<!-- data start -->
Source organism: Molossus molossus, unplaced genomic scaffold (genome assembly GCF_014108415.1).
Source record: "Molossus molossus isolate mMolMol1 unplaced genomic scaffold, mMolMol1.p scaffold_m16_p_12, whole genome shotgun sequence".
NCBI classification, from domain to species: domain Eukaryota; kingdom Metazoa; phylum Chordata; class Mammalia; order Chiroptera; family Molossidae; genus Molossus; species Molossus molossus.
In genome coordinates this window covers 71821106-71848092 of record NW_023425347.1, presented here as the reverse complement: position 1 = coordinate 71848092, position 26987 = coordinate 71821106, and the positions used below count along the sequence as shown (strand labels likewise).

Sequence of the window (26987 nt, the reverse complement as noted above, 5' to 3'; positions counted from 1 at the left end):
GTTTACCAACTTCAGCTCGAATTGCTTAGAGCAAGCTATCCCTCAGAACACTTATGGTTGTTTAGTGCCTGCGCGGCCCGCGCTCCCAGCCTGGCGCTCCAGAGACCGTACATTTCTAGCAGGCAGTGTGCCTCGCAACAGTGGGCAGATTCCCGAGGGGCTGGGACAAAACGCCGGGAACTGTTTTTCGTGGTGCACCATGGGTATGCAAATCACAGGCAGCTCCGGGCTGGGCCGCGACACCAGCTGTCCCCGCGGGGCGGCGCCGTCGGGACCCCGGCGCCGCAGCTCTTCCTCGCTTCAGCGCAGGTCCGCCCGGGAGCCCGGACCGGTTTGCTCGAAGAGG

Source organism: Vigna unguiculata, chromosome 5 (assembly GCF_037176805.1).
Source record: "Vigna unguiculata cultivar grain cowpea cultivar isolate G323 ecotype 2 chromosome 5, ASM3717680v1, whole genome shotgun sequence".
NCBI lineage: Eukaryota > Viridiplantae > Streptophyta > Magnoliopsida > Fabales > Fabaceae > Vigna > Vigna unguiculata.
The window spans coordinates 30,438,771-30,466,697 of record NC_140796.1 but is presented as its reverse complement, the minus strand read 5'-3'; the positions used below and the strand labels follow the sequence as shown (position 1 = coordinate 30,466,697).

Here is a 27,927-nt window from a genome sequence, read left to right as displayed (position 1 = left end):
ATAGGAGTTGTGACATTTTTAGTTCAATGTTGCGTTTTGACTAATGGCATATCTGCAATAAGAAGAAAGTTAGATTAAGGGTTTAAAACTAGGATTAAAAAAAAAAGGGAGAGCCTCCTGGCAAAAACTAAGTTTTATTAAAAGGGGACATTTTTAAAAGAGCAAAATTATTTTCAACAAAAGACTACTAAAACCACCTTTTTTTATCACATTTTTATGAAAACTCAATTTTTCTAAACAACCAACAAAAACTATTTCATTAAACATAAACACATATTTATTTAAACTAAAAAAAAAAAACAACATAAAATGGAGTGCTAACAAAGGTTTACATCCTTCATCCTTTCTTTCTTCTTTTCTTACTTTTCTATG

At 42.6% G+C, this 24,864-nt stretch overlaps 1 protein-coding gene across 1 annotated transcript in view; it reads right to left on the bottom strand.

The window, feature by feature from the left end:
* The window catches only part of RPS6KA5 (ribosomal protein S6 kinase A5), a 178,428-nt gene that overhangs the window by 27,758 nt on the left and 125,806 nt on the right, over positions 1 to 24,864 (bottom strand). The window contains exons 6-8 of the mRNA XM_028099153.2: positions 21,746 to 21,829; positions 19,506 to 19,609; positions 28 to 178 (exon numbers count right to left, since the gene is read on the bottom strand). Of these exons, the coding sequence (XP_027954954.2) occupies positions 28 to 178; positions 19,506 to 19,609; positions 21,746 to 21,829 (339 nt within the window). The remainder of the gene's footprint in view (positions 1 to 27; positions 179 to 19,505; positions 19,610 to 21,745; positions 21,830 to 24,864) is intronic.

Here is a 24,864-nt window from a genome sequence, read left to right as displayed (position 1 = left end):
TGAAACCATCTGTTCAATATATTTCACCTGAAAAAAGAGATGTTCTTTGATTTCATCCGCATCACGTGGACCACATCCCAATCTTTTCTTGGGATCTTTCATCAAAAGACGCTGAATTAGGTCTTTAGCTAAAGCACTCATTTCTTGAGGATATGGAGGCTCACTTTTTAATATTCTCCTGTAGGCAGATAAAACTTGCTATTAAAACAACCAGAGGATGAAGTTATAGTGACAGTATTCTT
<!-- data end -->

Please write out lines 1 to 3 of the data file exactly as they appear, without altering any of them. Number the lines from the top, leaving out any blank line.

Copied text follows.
Source organism: Molossus molossus, unplaced genomic scaffold (genome assembly GCF_014108415.1).
Source record: "Molossus molossus isolate mMolMol1 unplaced genomic scaffold, mMolMol1.p scaffold_m16_p_12, whole genome shotgun sequence".
NCBI classification, from domain to species: domain Eukaryota; kingdom Metazoa; phylum Chordata; class Mammalia; order Chiroptera; family Molossidae; genus Molossus; species Molossus molossus.